Friday, August 25, 2017

Mocking extension methods

I know it's been a while since I've blogged about anything, reason for this is that I've taken on the challenge of adjusting to the .NET Core world. And I must say it's a nice world to be in, and sometimes I find it quite hard to go back to the ol' MVC.

Getting back to the reason for this blogpost, which is around how to mock extension methods in your unit tests, let's consider the following example (please don't judge on the "code quality", this is for test purpose only).


    public class HomeController : Controller
        private readonly IHttpContextAccessor _httpContextAccessor;
        private ISession _session => _httpContextAccessor.HttpContext.Session;
        public HomeController(IHttpContextAccessor httpContext)
            _httpContextAccessor = httpContext;
            _session.SetString("test", "test");
        public IActionResult Index()
            ViewData["Session"] = _session.GetString("test");
            return View();
Unit test:

    public class UnitTest1
        Mock<IHttpContextAccessor> _mockHttp = null;
        Mock<ISession> _mockSession = null;
        HomeController _sutController = null;
        public UnitTest1()
            _mockHttp = new Mock<IHttpContextAccessor>();
            _mockSession = new Mock<ISession>();
            _mockHttp.Setup(x => x.HttpContext.Session).Returns(_mockSession.Object);
            _sutController = new HomeController(_mockHttp.Object);
        public void Test1()
            _mockSession.Setup(x => x.GetString(It.IsAny<string>())).Returns(string.Empty).Verifiable();
            var result = _sutController.Index();

Pretty standard and simple no? You have a controller that receives the IHttpContextAccessor instance (thank you .NET Core), which is a wrapper on top of ... ahem ... HttpContext. The Index action will just put in the ViewData whatever we have in the Session under the "test" key (which we add in the constructor but nevermind that ... i'm trying to make a point).

In the unit tests we mock the IHttpContextAccessor type and when the Session property is called we tell it to return another mocked ISession instance. And in our amazing test we just call the Index action and test that the GetString method from Session is called and that the controller generates a ViewResult.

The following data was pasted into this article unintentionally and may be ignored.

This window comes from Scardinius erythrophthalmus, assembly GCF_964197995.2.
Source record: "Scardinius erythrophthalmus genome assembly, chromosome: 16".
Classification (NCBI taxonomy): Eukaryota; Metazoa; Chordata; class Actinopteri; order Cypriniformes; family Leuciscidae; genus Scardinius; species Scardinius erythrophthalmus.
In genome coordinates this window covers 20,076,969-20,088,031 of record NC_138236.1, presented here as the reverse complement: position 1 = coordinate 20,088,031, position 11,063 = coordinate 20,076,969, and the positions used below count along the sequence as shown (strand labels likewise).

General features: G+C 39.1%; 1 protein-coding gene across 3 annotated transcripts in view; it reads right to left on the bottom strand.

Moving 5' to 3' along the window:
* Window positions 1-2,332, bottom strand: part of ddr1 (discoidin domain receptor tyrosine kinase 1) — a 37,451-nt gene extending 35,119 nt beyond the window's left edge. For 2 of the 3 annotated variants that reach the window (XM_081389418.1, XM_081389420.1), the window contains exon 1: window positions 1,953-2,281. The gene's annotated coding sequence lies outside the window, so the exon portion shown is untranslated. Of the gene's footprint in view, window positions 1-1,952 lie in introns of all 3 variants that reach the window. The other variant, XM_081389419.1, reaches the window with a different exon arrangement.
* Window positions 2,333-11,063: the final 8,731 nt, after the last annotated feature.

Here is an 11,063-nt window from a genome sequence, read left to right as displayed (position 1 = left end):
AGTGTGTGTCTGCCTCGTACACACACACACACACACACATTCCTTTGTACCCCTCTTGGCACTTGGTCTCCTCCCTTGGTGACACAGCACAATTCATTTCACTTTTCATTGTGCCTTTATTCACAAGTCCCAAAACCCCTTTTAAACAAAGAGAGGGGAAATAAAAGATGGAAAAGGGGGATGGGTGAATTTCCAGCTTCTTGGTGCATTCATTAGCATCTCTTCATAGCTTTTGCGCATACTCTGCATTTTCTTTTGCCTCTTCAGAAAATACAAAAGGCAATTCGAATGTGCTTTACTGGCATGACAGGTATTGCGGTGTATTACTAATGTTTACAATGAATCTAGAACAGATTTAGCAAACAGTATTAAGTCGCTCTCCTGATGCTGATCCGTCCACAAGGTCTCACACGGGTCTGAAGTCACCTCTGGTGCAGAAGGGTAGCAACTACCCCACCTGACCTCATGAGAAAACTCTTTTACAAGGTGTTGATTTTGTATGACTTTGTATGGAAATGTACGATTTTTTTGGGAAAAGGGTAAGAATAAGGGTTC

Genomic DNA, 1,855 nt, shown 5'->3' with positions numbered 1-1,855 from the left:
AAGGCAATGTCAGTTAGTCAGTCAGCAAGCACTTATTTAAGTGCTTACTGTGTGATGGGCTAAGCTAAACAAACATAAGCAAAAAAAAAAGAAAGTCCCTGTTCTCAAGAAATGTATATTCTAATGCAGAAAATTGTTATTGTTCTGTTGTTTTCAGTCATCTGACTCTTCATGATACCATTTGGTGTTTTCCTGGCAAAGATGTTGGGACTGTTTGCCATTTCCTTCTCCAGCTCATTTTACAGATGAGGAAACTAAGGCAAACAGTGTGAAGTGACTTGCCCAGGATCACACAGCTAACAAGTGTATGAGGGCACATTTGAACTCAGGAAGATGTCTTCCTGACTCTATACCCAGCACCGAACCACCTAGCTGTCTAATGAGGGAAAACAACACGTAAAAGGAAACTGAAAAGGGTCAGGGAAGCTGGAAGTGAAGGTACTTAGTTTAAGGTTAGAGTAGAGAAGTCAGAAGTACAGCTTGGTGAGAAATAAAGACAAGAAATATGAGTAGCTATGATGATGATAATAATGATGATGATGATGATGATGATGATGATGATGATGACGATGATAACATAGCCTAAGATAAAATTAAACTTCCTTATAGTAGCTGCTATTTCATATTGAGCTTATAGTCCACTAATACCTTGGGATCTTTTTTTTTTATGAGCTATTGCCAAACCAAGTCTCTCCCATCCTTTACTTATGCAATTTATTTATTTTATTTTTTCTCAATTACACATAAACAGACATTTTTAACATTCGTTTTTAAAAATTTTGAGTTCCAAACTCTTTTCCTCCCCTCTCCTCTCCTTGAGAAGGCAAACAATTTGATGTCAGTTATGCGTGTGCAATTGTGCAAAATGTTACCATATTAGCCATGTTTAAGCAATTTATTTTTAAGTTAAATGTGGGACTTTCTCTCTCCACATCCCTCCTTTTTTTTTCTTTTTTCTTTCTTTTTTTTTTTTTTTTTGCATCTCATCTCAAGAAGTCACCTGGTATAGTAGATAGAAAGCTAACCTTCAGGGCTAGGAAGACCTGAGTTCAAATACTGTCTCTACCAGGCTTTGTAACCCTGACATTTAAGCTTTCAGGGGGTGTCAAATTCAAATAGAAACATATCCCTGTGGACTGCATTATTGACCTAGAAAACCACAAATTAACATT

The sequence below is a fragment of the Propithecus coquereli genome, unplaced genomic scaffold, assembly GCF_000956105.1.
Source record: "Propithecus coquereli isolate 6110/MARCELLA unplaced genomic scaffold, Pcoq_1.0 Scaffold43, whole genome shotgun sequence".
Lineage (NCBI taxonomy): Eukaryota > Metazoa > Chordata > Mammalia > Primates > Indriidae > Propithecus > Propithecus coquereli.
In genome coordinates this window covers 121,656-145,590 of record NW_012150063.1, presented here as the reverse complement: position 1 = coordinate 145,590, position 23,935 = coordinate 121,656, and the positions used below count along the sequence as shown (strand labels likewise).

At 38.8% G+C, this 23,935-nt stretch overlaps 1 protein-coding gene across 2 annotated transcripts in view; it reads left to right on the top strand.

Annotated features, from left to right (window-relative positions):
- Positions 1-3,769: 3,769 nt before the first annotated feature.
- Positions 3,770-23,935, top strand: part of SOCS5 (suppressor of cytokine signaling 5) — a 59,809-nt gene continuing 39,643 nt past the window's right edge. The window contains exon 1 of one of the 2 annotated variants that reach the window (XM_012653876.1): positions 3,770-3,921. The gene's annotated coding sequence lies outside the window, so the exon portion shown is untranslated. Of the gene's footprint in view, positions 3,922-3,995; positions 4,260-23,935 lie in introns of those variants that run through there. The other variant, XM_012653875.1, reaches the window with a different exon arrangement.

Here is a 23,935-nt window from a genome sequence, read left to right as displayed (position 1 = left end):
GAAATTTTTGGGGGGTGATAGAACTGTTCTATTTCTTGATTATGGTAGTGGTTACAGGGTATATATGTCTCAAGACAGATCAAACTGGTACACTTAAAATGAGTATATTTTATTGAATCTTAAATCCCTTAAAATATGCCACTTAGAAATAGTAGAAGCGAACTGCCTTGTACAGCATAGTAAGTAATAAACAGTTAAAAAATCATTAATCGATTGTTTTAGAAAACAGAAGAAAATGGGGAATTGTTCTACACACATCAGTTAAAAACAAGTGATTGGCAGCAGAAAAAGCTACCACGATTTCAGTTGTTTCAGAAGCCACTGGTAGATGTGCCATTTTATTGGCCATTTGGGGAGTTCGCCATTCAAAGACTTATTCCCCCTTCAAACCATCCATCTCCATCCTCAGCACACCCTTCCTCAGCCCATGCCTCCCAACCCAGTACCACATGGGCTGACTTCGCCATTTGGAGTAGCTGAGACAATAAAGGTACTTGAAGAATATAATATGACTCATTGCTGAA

Again, simple, standard and the outcome quite obvious:

Not really what you'd expect, and this brings us to the topic from the title of the blogpost. 

I've done a bit of digging around and realised that even if at compile time the method GetString is there, since it's an extension method, at runtime the mocking framework will have issues trying to mock it since it doesn't belong to the ISession type.

So what would the solution be?

Well, after a few good hours spent on a search engine (Google and Stackoverflow) was still stuck. However thanks to a suggestion from a colleague of mine, I've started digging up in the .net core code base for the extension method, to see the implementation.

So in this case, GetString (extension method) calls Get (extension method) that calls the TryGetValue which belongs to the ISession interface. So why not mock that and hope for the best?

Updated unit test:

        public void Test1()
            byte[] sessionValue = Encoding.UTF8.GetBytes("test");
            _mockSession.Setup(x => x.TryGetValue(It.IsAny<string>(), out sessionValue)).Returns(true).Verifiable();
            var result = _sutController.Index();

And the outcome is the magic green tick.

So the takeaway from this is that if you want to mock extension methods, don't try it, it won't work anyway. Instead mock the method belonging to the type that the extension method calls.

Monday, October 10, 2016

Simulating load balancing on local environment

This has been on my mind for quite a while. I mean, often I found myself unable to recreate issues seen on the live site and more often than not, the root cause is that the live site sits on a scalable web farm, whilst on my local machine the site runs on 1 instance in IIS.

For those that don't know what web farms include here's my 2 pence on that.

So we've got Sir User that types-in your site's URL (and going past the bits and bobs that happen behind the scenes for the request to hit your infrastructure). If you've got a horizontally scaled environment (aka web farm), sitting in front of your servers (apps...whatever) you'll most likely have a load balancer (or similar infrastructure) that will decide which of the instances available in the pool will deal with the request.